DIY 3D Holographic Autostereoscopic Screen

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johnnyz
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DIY 3D Holographic Autostereoscopic Screen

Post by johnnyz »

Lately I’ve had a lot of time on my hand (thanks to the covid lockdown) and was hoping to build my own 3D holographic autostereoscopic screen for either my computer monitor or TV. I’m a total noob but I was inspired to build this after seeing the Looking Glass displays which allows for the shared VR experience without the need for a HMD (Looking Glass Factory · The World's Leading Holographic Display).

I checked out some DIY explanations on building it, by attaching lenticular lenses on top of the monitor: Lenticular Display Tutorial by Keyon Vafa, but the problem is that they all appear very pixelated and the image transitions moving left to right doesn't look natural.

Is anyone else interested in building your own Autostereoscopic display? Is there a way to build higher Res 3D autostereoscopic screens similar to the Looking Glass? I’ve also heard that the dpi of the screen need to align with the lenticular lens lpi? I'm new to this... any thoughts or advice on whether if this can be done? How did Looking Glass do it?

floph
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Re: DIY 3D Holographic Autostereoscopic Screen

Post by floph »

Interesting.
Do you know if these autostereoscopic displays work in games with 3D Vision support ?

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Guig2000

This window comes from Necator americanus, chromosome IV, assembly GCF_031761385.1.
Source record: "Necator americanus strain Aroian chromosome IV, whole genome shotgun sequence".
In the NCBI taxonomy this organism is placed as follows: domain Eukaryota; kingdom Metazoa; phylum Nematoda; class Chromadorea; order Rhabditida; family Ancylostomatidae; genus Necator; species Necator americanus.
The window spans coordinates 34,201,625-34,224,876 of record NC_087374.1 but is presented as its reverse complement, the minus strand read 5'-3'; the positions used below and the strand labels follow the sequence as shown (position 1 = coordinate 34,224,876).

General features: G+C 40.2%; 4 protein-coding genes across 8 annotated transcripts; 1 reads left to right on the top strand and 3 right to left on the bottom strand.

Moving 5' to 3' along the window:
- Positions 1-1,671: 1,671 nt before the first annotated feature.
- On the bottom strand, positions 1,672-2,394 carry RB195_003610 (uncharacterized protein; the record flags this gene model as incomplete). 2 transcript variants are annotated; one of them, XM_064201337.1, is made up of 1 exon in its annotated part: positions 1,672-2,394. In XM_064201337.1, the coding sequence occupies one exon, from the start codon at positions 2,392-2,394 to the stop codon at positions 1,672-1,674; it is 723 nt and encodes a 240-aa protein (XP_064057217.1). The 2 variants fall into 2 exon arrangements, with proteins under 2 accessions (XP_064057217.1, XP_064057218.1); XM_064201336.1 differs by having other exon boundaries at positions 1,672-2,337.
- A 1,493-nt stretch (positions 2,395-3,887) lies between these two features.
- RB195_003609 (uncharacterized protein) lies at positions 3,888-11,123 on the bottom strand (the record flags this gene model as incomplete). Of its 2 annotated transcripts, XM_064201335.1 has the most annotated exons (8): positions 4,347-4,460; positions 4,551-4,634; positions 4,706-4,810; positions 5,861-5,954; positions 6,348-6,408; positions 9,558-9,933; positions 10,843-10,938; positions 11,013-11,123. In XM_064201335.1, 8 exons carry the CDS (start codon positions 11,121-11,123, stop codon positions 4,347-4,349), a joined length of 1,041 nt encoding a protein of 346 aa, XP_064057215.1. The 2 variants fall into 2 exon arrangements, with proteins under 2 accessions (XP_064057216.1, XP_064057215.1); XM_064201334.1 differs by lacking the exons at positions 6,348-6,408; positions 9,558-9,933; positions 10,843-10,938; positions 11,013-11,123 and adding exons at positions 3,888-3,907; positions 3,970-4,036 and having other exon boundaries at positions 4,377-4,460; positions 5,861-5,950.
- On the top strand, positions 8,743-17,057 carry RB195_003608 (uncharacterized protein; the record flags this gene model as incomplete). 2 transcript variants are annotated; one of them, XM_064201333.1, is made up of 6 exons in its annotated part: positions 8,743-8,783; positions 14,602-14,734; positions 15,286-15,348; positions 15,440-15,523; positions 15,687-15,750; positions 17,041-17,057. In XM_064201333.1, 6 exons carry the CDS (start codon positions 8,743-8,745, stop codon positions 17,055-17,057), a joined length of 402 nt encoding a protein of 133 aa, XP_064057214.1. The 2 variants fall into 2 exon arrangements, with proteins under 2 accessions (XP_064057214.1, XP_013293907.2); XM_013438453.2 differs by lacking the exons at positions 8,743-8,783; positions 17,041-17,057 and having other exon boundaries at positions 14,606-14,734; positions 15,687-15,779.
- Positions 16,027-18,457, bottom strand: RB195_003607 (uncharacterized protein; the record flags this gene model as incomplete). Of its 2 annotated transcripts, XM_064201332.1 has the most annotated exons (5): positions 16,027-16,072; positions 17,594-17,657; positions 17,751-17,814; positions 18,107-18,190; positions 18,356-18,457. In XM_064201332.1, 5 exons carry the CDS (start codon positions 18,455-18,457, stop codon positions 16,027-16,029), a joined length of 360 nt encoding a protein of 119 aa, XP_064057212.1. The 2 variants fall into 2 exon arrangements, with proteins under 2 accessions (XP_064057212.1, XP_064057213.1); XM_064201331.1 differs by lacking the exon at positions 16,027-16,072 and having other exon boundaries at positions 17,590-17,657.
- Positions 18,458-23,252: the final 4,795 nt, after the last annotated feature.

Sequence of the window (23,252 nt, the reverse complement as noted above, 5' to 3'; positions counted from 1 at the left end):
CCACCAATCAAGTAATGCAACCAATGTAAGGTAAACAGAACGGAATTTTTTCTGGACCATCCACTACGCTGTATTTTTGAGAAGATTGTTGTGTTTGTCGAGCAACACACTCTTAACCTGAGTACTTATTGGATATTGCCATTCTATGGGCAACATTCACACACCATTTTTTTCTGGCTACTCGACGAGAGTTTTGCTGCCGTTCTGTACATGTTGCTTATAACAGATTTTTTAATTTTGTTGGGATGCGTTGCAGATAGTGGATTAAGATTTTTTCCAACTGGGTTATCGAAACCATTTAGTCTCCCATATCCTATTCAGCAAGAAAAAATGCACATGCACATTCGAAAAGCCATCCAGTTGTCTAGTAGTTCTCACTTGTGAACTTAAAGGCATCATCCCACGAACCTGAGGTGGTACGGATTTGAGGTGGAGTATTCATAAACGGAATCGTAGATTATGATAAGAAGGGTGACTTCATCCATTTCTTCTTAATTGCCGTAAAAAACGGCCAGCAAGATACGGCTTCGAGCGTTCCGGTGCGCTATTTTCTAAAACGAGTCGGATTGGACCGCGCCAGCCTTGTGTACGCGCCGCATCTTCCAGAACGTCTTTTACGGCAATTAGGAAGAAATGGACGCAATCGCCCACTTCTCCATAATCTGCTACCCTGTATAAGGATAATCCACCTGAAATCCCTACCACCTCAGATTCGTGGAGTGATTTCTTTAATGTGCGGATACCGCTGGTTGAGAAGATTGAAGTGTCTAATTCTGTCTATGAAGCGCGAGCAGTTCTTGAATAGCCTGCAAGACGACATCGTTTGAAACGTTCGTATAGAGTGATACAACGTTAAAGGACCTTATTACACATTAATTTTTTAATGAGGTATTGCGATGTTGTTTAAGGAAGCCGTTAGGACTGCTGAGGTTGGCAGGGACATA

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Which stereoscopic 3D solution do you primarily use?: Other
Location: Bordeaux, France

Re: DIY 3D Holographic Autostereoscopic Screen

Post by Guig2000 »

@floph I don't think any 3d vision display was based on interleaved column, so you will not be able to make an edid hack to force 3D vision to output this mode.
But if you're motivated enough, you can try to use iZ3D driver on windows 7 instead. But it may require an AMD card.

@johnnyz pixelation and aliasing is a normal behavior on a lenticular display as for a single stereoscopic point of view, half of the pixel columns are for one eye and half for the other. If you lenticular display have more views, the number of pixel per eye is even more divided, ie 8 view -> pixel number divided by 8*2=16 per eye.
What do you mean with "and the image transitions moving left to right doesn't look natural"? If you speak about your head placement, lenticular displays works only when your head is placed at some precises angle and at some right distance. If not, the left and right pictures are not separated and melt.
On a home made lenticular display, It may be harder to make it works on a big screen (if the screen is too big, it may be impossible to see simultaneously the stereoscopy on the the totality of the screen), but it may works better on curved screens if the user place itself on the center of the curve. This last statement is theoretical, it have to be tested.
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